TV Review: Dr Who (Series 11, Episode 2)
Share This Article:
Killer linens, killer bots, and flesh eating bacteria – it’s business as usual in ‘Ghost Monument’, the second episode to Dr. Who.
After the first episode’s terrible cliffhanger, the Doctor and her companions get split up naturally, and after crash landing on a seemingly innocuous planet, set out with their saviours, Angstrom and Epzo, on a death race.
The entire episode is deeply reminiscent of old sci-fi shows, and pays homage to many tropes of the genre, from the desert planet with multiple planets (much like Tatooine) to the robot soldiers.
Though the plot is not particularly ground-breaking, but rather lovingly pays homage to science fiction of old, ‘The Ghost Monument’ provides just enough of signature Dr. Who wackiness, humour but also profound wisdom to keep us entertained. Furthermore, in doing so, it gives us a familiar frame through which we can get acquainted with the new characters.
Action seems slightly slowed down compared to previous seasons, and while that would not be up everyone’s alley, there are certain benefits. The plot slowing down means more time for characterisation – Graham and Ryan for example are still in the process of grieving and dealing with all the tension between them, which has only got worse after Grace’s death.
Angstrom and Epzo are also fleshed out, and act as good foils to each other, as anyone who would be participating in a death race for the chance to win lots of money would prove to be an interesting character. It was sad to see them go by the end of the episode.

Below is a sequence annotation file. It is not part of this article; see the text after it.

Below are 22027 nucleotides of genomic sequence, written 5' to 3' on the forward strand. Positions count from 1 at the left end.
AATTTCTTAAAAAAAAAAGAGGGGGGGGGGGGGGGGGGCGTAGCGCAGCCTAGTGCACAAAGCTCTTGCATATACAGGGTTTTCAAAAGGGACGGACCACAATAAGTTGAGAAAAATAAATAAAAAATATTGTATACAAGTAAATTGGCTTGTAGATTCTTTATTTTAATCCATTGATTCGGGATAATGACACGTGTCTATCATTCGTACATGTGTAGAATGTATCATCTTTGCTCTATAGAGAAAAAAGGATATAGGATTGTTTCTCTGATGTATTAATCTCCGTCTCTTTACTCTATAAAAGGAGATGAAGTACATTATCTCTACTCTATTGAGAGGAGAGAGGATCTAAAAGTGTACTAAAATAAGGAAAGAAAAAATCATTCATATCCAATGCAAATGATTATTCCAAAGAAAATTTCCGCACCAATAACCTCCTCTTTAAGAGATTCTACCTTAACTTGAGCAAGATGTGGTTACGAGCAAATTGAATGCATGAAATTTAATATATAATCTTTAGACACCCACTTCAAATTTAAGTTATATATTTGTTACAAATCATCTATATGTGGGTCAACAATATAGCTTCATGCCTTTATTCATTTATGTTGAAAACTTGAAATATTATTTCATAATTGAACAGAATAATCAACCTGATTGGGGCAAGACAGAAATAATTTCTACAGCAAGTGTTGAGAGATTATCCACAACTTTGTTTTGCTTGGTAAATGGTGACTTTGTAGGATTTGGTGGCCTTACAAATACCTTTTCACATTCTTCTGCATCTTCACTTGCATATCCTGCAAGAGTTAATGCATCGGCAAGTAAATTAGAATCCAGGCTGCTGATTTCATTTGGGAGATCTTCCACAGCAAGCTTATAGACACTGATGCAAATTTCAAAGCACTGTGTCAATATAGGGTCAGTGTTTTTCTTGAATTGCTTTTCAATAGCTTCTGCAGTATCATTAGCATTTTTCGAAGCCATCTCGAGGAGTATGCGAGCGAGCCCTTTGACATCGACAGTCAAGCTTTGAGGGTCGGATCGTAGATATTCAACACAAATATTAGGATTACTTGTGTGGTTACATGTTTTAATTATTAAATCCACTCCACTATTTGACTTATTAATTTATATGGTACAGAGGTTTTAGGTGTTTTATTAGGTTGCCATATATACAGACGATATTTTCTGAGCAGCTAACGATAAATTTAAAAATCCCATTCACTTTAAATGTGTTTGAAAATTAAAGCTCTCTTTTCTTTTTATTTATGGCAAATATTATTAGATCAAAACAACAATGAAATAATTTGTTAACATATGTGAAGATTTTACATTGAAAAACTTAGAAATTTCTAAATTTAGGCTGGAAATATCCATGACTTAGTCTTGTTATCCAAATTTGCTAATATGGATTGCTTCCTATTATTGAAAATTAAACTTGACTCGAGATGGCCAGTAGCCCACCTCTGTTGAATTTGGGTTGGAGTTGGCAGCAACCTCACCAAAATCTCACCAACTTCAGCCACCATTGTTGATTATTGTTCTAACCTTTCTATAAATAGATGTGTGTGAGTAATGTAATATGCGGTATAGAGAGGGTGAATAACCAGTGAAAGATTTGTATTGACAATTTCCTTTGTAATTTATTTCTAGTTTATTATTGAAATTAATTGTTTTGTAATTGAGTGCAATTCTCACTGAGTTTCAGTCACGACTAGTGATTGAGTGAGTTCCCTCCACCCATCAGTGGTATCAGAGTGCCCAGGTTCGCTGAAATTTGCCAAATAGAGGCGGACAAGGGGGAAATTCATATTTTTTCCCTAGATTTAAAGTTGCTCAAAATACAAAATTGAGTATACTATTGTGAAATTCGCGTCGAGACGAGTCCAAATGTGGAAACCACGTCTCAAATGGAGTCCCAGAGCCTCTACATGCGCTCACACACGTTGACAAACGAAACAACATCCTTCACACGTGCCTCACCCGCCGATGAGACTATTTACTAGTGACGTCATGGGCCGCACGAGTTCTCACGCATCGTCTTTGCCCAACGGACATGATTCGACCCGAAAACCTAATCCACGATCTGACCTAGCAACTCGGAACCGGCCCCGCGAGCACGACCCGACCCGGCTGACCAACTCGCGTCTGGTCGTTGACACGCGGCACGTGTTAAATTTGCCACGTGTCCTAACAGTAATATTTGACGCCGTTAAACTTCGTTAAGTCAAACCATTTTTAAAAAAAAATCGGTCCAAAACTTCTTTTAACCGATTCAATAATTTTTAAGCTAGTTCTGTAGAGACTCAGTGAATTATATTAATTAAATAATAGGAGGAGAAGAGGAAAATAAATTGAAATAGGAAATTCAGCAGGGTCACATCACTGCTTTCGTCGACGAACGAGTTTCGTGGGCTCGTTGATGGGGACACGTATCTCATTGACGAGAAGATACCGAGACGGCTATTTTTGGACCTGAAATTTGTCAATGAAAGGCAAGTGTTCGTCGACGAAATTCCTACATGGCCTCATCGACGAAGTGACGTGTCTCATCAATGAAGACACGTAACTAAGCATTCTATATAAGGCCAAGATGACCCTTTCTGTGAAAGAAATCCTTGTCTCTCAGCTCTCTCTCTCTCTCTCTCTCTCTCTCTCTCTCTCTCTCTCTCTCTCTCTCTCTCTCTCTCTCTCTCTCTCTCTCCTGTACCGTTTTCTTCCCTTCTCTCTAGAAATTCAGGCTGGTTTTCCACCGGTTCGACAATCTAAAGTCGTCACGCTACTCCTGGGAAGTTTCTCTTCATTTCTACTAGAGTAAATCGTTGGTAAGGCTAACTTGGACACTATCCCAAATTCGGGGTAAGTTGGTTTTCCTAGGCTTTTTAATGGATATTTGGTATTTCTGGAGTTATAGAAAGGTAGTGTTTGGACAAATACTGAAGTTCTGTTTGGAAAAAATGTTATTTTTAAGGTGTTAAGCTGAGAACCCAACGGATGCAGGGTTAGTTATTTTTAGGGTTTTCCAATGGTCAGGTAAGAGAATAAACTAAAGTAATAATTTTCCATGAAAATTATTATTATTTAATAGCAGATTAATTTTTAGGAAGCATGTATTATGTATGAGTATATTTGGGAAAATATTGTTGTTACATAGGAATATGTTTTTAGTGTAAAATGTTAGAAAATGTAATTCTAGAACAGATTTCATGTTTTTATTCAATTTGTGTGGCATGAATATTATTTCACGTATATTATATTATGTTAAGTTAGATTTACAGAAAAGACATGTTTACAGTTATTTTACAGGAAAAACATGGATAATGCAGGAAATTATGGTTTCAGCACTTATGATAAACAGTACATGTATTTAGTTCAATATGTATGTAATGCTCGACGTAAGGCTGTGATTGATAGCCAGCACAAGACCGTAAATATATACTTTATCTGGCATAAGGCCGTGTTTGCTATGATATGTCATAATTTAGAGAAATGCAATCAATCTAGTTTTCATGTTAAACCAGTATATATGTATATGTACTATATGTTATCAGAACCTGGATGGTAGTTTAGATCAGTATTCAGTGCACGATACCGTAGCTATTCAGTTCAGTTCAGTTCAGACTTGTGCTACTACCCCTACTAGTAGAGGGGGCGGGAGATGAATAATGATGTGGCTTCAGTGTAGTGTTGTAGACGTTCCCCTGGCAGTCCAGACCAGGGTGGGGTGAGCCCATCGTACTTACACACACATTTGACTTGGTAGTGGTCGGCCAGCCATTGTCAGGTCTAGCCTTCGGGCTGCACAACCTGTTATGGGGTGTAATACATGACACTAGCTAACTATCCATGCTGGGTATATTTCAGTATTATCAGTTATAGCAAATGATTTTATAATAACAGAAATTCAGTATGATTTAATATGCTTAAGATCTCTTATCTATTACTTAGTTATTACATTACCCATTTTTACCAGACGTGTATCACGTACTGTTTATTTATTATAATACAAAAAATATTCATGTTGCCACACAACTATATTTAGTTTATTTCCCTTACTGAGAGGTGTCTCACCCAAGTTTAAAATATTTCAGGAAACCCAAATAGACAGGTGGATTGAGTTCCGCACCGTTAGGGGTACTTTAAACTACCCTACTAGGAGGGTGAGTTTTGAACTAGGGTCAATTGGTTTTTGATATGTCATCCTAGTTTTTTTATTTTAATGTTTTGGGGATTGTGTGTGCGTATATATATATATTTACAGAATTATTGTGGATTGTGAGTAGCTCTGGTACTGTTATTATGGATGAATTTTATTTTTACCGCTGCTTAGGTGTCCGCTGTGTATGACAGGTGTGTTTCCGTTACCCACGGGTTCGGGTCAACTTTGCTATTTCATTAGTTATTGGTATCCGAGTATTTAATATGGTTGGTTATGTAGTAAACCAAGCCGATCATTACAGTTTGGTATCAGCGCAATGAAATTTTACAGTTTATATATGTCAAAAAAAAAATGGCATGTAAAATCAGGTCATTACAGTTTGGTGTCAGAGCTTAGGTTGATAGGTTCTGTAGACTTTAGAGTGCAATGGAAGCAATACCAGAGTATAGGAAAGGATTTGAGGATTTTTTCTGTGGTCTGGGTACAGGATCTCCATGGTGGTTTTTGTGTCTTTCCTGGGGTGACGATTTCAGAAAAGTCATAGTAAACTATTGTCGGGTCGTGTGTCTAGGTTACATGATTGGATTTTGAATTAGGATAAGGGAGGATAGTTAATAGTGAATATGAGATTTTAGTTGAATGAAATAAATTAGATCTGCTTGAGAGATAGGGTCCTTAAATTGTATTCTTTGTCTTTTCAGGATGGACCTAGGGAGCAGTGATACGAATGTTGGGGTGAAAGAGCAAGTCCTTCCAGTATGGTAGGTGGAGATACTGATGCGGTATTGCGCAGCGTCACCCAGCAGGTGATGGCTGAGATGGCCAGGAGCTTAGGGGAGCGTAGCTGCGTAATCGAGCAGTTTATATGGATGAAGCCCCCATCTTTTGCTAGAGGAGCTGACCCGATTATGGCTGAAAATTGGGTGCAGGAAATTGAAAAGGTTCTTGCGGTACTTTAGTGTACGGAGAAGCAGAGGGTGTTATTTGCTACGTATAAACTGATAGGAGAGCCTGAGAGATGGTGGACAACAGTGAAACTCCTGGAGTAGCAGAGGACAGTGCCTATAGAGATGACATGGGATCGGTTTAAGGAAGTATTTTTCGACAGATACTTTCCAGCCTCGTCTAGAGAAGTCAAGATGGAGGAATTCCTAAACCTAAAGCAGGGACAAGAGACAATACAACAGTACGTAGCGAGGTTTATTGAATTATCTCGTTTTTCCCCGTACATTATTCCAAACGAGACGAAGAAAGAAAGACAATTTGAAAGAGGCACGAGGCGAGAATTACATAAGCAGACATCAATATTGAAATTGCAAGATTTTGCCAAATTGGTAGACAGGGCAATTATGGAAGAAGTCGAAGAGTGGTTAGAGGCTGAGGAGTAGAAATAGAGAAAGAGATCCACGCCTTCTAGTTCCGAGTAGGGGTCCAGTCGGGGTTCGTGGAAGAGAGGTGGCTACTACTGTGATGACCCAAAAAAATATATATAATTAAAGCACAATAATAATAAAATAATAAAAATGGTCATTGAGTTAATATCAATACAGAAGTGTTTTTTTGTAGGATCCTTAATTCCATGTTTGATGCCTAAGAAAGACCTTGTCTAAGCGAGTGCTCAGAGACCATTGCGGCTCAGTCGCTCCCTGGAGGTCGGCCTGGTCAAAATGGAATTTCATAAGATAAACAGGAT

An additional, ‘blink and you miss it’ moment gives us the most casual LGBT representation I have seen so far – in a response to Graham remembering his late wife, Angstrom mentions her own wife, and the two find companionship in shared trauma. The mention of her marriage to a woman is plain and simple and treated with the same weight as a heterosexual one.
Cameras make great use of the gorgeous filming location as panning shots fully transport us to the land of the terrifying alien planet. The golden palette of the world contrasts beautifully with the sky, and brings the appropriate atmosphere to Thirteen’s spunk.
Despite the multiple promises of an eleventh season with no overarching plot, hints keep being dropped about a bigger force at play – from the Stenza slowly being set up to be recurring villains to the linens mentioning “The Timeless Child”.
The next episode airs this Sunday at 6:55pm on BBC1. Episodes of the new Dr Who are also available on iPlayer.
- Article continues below...
- More stories you may like...
- The only relationships on Love Island 2019 worth talking about are the girls' friendships
- Too Old To Die Young review - Nicolas Winding Refn's cynical, gorgeous critique of modern America
- Gemma Chan: We should 'be less judgmental with others and with ourselves'